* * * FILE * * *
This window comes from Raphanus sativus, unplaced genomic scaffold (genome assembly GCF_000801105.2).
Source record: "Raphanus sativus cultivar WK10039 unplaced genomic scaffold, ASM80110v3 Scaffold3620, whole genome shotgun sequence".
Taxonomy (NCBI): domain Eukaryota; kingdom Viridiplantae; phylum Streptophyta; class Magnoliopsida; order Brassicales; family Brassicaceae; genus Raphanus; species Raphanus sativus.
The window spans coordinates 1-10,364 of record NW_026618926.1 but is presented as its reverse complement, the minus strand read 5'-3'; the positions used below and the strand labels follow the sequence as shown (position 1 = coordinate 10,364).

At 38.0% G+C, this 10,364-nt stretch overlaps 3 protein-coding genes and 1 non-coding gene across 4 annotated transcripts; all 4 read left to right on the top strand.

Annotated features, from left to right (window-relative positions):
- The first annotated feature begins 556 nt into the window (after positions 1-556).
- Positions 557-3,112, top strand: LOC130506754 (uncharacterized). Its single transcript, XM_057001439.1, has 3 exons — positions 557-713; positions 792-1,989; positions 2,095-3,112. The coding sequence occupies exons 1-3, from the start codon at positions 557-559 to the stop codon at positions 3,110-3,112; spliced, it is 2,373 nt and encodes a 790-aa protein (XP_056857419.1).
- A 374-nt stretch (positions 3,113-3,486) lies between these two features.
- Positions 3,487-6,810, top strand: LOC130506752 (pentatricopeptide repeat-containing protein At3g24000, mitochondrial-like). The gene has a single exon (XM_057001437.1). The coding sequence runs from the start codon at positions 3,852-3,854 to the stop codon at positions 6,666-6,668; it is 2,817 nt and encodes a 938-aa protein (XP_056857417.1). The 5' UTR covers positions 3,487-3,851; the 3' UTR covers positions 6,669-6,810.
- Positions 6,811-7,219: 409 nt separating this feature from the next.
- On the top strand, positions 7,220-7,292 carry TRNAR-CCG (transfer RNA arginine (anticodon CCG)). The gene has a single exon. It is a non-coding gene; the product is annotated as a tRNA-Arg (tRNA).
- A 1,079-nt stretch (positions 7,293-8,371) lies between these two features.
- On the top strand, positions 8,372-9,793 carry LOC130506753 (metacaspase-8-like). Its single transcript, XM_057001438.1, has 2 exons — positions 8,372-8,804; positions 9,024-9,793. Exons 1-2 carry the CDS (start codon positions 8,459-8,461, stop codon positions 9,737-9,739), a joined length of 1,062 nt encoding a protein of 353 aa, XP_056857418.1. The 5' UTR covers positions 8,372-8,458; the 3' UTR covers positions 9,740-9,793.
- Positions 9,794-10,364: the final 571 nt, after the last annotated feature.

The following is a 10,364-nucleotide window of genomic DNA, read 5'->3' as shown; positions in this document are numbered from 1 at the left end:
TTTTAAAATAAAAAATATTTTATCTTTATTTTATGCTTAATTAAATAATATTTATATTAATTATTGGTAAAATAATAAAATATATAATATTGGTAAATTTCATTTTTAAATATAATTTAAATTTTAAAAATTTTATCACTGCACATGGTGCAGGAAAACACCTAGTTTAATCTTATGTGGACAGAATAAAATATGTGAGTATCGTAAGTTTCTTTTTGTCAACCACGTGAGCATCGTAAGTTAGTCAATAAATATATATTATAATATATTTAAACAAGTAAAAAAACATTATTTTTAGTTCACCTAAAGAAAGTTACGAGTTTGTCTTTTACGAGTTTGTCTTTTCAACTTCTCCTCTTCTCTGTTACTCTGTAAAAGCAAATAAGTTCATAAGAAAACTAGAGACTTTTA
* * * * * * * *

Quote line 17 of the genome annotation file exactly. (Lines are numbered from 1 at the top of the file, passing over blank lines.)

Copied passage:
TTTTAAAATAAAAAATATTTTATCTTTATTTTATGCTTAATTAAATAATATTTATATTAATTATTGGTAAAATAATAAAATATATAATATTGGTAAATTTCATTTTTAAATATAATTTAAATTTTAAAAATTTTATCACTGCACATGGTGCAGGAAAACACCTAGTTTAATCTTATGTGGACAGAATAAAATATGTGAGTATCGTAAGTTTCTTTTTGTCAACCACGTGAGCATCGTAAGTTAGTCAATAAATATATATTATAATATATTTAAACAAGTAAAAAAACATTATTTTTAGTTCACCTAAAGAAAGTTACGAGTTTGTCTTTTACGAGTTTGTCTTTTCAACTTCTCCTCTTCTCTGTTACTCTGTAAAAGCAAATAAGTTCATAAGAAAACTAGAGACTTTTA